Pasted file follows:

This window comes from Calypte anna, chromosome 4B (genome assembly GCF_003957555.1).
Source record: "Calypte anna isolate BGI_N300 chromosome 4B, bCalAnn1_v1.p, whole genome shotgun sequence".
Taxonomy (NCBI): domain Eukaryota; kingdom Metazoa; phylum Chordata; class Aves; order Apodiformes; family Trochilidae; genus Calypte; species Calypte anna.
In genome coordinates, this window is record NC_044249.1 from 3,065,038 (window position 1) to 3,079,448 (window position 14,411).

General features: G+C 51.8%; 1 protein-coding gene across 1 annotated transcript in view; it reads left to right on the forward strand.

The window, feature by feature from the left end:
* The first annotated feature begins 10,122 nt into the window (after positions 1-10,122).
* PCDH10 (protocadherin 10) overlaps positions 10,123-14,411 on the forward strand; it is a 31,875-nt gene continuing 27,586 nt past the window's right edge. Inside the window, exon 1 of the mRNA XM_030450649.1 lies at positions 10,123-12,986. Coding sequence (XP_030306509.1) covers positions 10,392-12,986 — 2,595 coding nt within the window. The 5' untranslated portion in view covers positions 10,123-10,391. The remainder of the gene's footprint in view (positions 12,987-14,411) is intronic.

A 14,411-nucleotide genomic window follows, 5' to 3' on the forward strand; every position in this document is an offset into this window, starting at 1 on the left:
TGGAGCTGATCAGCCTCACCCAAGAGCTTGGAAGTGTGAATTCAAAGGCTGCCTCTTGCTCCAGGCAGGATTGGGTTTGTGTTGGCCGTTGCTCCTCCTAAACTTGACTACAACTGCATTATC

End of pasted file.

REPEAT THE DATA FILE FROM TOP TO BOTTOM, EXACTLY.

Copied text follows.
This window comes from Calypte anna, chromosome 4B (genome assembly GCF_003957555.1).
Source record: "Calypte anna isolate BGI_N300 chromosome 4B, bCalAnn1_v1.p, whole genome shotgun sequence".
Taxonomy (NCBI): domain Eukaryota; kingdom Metazoa; phylum Chordata; class Aves; order Apodiformes; family Trochilidae; genus Calypte; species Calypte anna.
In genome coordinates, this window is record NC_044249.1 from 3,065,038 (window position 1) to 3,079,448 (window position 14,411).

General features: G+C 51.8%; 1 protein-coding gene across 1 annotated transcript in view; it reads left to right on the forward strand.

The window, feature by feature from the left end:
* The first annotated feature begins 10,122 nt into the window (after positions 1-10,122).
* PCDH10 (protocadherin 10) overlaps positions 10,123-14,411 on the forward strand; it is a 31,875-nt gene continuing 27,586 nt past the window's right edge. Inside the window, exon 1 of the mRNA XM_030450649.1 lies at positions 10,123-12,986. Coding sequence (XP_030306509.1) covers positions 10,392-12,986 — 2,595 coding nt within the window. The 5' untranslated portion in view covers positions 10,123-10,391. The remainder of the gene's footprint in view (positions 12,987-14,411) is intronic.

A 14,411-nucleotide genomic window follows, 5' to 3' on the forward strand; every position in this document is an offset into this window, starting at 1 on the left:
TGGAGCTGATCAGCCTCACCCAAGAGCTTGGAAGTGTGAATTCAAAGGCTGCCTCTTGCTCCAGGCAGGATTGGGTTTGTGTTGGCCGTTGCTCCTCCTAAACTTGACTACAACTGCATTATC